Soroca is a town in the northeastern part of Moldova.
Soroca is the main city and the administrative centre in the Soroca District and is somewhat known as the "Romani (Gypsy) capital of Moldova". The town of Soroca is beautifully situated by the Nistru (Dniester) River which also marks the border with neighbouring Ukraine.
The town's history is very much bounded to the importance it has had as a military post between the 12th and the 18th century. At various points in time, Soroca has been affected by wars with Tartars, Cossacks, Poles and Russians. It was of vital military importance during the Pruth River Campaign of Peter the Great in 1711. At points in time the town has also been under rule of Poles and under occupation of Russia. The locality was greatly extended in the 19th century, during a period of relative prosperity. Soroca became a regional center featuring large squares, modernized streets, hospitals, grammar schools and conventionalized churches. In the Soviet period, the city became an important industrial center for northern Moldova.
The population is around 38,000, a number that has been stagnant for the last hundred years. At one point, the city had a Jewish population of around 18,000, which has shrunk to only around 100 today. The city has a sizable Romani (Gypsy) minority.
Buses go several times daily from Gara de Nord in Chișinău; and once an hour on the hour from Soroca, the last one at 18:00 (July 2018). The ride is about 2.5 hours (150 km) and costs 74 lei if bought at the bus station in Soroca, or 75 from the driver in Chisinau.
The city centre is walkable as most things are within 10-15 minutes from anywhere.
Minibuses (rutierele in Moldovan/Romanian; marshrutki in Russian) can take you certain places around town.
The ferry connecting Soroca with Tsekynivka (Ukraine) can only be used by Moldovan and Ukrainian passport holders, as it is a local and not an international border crossing.
You can leave Moldavia by ferry boat via the village of Cosauti and enter Ukraine at Yampil. Take a taxi to the village of Cosauti which is only 12 kilometers away from Soroca . Ask the driver to take you to the "barca." There is a Moldavian customs point with a Duty Free. It's an international border crossing point unlike the others in Soroca. The ferry boat is quite small and takes cars, motorbikes and pedestrians. It only costs around 5MDL for a pedestrian and it takes around 3 minutes to cross the river Dniestr.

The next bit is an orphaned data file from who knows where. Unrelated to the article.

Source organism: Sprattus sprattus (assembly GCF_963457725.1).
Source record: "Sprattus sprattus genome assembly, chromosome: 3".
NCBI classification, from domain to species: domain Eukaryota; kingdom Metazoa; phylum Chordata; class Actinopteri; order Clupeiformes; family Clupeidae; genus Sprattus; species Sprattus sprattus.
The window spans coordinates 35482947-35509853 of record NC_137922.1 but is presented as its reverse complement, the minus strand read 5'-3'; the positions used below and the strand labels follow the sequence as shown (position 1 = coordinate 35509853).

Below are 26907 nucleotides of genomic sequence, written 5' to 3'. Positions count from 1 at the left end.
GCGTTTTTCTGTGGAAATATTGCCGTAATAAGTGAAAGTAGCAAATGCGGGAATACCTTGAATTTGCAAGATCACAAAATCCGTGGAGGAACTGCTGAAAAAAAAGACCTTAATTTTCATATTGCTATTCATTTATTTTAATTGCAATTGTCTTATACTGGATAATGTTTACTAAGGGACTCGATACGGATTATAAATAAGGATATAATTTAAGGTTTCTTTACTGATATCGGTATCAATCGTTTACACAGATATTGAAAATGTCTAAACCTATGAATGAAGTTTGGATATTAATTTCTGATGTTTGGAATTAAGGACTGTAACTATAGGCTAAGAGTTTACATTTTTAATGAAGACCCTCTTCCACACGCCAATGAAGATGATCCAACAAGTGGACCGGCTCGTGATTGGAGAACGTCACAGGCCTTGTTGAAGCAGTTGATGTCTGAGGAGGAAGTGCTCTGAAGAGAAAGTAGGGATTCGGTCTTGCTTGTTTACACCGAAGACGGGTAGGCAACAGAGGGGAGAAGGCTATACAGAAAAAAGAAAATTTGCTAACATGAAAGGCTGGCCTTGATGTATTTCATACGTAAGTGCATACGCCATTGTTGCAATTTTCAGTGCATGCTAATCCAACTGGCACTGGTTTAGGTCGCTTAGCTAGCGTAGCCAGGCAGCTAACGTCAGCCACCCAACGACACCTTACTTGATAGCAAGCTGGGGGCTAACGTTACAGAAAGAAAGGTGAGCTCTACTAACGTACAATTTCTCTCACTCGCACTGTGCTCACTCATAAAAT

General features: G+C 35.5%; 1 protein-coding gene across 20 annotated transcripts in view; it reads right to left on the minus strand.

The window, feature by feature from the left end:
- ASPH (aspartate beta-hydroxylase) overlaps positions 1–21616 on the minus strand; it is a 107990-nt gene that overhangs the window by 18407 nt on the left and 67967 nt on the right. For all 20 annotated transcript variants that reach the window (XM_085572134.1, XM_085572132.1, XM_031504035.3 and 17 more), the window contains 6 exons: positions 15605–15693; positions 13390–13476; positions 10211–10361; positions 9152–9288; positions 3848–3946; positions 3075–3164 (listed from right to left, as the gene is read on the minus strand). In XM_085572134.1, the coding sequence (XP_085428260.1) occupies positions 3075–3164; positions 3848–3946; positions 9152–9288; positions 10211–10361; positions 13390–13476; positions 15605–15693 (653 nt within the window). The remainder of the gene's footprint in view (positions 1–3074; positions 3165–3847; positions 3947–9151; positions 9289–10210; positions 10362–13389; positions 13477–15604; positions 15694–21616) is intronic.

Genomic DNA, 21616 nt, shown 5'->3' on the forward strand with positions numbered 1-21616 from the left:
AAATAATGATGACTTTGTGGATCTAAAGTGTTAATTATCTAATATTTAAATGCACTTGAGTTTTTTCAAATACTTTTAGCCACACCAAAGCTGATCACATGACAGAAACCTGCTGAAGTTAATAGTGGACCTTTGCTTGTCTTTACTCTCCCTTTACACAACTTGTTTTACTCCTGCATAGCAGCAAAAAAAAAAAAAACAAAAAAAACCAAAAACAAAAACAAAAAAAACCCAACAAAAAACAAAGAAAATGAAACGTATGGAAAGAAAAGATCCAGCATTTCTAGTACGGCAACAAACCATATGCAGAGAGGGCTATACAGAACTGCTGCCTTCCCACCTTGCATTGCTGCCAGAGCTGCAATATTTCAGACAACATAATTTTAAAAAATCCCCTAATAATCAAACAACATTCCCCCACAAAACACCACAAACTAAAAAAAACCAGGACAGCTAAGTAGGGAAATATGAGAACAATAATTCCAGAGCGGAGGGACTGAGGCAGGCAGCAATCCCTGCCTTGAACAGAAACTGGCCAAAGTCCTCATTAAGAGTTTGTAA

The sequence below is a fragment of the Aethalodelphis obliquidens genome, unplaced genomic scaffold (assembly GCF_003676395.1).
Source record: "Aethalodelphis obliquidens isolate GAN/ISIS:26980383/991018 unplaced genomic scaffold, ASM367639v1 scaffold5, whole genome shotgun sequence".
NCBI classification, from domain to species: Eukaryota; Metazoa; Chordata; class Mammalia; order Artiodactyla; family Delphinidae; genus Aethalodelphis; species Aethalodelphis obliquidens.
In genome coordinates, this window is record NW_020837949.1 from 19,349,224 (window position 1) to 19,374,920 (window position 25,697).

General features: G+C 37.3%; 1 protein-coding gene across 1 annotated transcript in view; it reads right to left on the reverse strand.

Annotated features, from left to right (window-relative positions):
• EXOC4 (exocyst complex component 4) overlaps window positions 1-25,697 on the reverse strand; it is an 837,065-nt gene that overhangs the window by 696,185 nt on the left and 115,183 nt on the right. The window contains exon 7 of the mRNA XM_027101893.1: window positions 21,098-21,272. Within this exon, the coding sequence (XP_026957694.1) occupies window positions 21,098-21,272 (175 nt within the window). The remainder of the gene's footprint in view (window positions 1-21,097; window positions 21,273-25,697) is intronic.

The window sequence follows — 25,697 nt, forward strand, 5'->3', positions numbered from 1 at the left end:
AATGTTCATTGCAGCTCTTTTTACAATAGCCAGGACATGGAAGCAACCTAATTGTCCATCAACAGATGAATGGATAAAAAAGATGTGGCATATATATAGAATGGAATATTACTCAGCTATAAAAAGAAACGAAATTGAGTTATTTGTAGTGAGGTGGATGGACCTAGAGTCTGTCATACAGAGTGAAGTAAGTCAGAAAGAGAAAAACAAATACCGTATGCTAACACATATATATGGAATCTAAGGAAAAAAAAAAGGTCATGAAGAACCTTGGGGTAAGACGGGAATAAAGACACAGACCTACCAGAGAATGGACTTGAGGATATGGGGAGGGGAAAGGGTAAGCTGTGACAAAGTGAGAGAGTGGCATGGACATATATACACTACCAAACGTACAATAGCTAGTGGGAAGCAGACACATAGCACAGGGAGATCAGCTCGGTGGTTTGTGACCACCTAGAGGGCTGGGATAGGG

On the other side you'll arrive at the Ukrainian customs point of Yampil. If you're on foot from here you can take a taxi to the Yampil bus station. From there onwards to Vinnytsia if you like.
In case of heavy rain and bad weather the ferry boat doesn't run.
- 1 Soroca fort. The Soroca fort was built by Stefan cel Mare in 1499. It was an important link in the chain of fortifications which today are located in Moldova and Ukraine along the Nistru river. Hours can be sporadic especially in the winter. Entry fee 10 lei, children 5, according to a sign at the entrance; adults 10 lei, students 5, according to a sign at the courtyard (July 2018).
- Nistru riverfront stroll. Stroll along the Nistru riverfront, thinking about how nice it would be if someone just tended it a bit. Strike a converation with all the fishermen catching today's dinner.
- 1 Piața Centrală. Market square hosting stalls with clothes, foods, etc.
- 1 Nicolaes. Looks a bit shabby, but this restaurant has really good and cheap local food. No English menu.
- 1 Parus, Strada Malul Nistrului (Close to the ferry river-crossing north of the centre.). Nice pub/bar with roof terrace looking out over the Nistru river and into Ukraine.